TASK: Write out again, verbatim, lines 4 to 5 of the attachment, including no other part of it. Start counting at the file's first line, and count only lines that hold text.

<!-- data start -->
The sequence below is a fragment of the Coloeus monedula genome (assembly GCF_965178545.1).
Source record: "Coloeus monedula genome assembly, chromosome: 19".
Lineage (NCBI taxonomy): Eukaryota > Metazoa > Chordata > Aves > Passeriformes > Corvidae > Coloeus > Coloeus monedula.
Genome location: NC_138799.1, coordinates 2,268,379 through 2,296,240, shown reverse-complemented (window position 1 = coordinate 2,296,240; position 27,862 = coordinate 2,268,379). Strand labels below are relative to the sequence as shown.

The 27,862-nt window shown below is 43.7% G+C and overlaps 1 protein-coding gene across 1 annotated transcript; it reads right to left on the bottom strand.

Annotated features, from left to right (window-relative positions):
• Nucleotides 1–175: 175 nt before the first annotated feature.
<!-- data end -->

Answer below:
Genome location: NC_138799.1, coordinates 2,268,379 through 2,296,240, shown reverse-complemented (window position 1 = coordinate 2,296,240; position 27,862 = coordinate 2,268,379). Strand labels below are relative to the sequence as shown.

The 27,862-nt window shown below is 43.7% G+C and overlaps 1 protein-coding gene across 1 annotated transcript; it reads right to left on the bottom strand.